Blindsight by Peter Watts – Something I’m coming to love about Communication is that the better you think you are at it,  the worse you probably are at it. I’m coming to the conclusion that the worst possible way for human to interact with each other is through verbal communication. So, how many ways can we screw up talking with aliens?  A lot. This one takes social and psychological concepts behind how communication works (and yet, it totally doesn’t work), alongside excellent characters and a scientifically plausible explanation for why and how Vampires could really exist.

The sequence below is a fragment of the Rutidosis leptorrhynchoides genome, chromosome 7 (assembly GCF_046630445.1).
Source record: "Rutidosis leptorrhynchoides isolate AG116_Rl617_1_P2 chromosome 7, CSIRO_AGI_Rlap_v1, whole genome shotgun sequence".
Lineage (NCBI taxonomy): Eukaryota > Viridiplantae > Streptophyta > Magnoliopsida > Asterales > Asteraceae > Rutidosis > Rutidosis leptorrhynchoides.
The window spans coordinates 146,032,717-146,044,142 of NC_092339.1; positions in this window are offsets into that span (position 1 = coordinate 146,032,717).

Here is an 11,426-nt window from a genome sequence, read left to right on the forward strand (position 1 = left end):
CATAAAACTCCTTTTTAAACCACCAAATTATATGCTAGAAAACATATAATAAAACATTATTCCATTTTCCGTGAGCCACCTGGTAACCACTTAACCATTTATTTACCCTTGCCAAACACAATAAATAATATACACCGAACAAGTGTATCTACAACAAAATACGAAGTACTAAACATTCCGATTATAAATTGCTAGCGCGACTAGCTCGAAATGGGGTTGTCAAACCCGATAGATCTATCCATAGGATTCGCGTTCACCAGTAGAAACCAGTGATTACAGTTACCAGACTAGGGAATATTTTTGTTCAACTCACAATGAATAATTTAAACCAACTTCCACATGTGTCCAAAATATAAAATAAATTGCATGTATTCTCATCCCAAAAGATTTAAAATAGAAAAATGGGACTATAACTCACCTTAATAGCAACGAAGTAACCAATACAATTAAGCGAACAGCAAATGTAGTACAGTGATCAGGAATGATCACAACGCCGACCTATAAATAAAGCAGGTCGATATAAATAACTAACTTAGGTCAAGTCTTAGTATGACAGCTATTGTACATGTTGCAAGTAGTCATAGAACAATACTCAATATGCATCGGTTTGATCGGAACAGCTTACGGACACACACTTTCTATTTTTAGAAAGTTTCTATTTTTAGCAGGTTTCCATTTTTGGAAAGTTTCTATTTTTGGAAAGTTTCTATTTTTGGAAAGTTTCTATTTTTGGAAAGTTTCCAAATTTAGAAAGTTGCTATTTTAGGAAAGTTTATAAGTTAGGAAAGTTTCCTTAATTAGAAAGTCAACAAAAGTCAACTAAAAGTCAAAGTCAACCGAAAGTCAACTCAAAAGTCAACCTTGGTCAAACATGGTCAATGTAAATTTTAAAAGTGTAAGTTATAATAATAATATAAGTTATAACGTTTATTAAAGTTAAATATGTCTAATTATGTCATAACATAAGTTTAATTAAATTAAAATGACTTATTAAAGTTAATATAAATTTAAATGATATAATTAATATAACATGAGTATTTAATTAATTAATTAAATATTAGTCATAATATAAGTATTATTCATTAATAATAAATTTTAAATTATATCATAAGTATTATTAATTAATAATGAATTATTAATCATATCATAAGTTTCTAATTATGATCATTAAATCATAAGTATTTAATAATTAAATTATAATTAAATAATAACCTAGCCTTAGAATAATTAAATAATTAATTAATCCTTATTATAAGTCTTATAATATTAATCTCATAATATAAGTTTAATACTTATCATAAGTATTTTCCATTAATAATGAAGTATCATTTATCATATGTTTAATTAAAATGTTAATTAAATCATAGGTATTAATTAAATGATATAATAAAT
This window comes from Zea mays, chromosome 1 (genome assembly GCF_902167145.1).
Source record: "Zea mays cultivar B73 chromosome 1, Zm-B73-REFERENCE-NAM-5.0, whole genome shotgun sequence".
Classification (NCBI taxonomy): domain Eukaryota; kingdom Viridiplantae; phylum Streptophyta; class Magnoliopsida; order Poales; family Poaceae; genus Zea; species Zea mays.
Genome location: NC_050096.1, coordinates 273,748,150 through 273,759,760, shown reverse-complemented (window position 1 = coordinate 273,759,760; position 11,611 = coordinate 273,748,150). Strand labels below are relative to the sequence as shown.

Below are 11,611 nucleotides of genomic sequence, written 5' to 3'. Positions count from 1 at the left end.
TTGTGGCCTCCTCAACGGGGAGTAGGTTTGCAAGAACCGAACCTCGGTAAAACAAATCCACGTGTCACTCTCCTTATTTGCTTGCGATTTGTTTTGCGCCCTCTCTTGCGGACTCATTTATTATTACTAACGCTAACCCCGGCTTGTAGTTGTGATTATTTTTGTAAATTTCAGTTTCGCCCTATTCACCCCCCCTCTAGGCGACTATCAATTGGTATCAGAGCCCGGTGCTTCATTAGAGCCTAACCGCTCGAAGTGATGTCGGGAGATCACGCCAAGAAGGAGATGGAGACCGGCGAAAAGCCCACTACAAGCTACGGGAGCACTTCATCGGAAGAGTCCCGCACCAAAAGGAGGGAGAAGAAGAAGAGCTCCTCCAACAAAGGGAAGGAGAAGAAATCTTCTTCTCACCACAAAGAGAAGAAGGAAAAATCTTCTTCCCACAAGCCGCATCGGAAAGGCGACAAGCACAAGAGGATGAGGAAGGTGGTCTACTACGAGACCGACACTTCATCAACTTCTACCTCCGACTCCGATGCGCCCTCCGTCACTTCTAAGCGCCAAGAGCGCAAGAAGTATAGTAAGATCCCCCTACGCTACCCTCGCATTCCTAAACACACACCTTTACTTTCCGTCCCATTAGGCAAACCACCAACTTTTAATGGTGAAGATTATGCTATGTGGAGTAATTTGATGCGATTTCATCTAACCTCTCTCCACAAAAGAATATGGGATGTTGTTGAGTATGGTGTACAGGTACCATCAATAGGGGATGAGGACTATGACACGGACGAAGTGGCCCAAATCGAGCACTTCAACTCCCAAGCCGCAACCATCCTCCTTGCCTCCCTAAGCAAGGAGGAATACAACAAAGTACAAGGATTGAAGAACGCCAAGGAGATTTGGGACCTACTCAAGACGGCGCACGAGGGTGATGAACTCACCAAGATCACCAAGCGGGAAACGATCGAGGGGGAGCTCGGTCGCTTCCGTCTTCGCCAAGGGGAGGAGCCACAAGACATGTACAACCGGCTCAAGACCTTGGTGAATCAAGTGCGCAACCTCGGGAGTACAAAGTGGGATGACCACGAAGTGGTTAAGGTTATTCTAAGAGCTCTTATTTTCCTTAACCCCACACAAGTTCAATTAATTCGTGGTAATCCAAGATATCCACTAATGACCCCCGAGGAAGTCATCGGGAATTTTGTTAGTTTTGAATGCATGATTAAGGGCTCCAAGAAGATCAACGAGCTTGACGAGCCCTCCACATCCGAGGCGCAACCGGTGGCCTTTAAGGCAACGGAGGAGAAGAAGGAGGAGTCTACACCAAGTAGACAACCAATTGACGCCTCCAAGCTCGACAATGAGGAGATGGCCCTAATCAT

There’s a bazillion more big huge wonderful ideas and compelling characters books, but these were the few that quickly came to mind.

 

What are some of your favorites?

Gillian Philip has been making me all sorts of squeerolling happy lately.  It was only April of this year that I read Firebrand, the first book in her Rebel Angels series. And just, WOW.  Go read my review.  no, seriously, go read it. And then go read the even better review of the second book in the series, Bloodstone, which just came out.

Ok, so what’s better than these two incredible books?  well, two things, actually.  Thing the first, is Gillian’s superb guest post below on character point-of-view, and thing the second is Tor is giving away two copies of Bloodstone!  See details at the bottom of the post for rules about the giveaway.

about the author: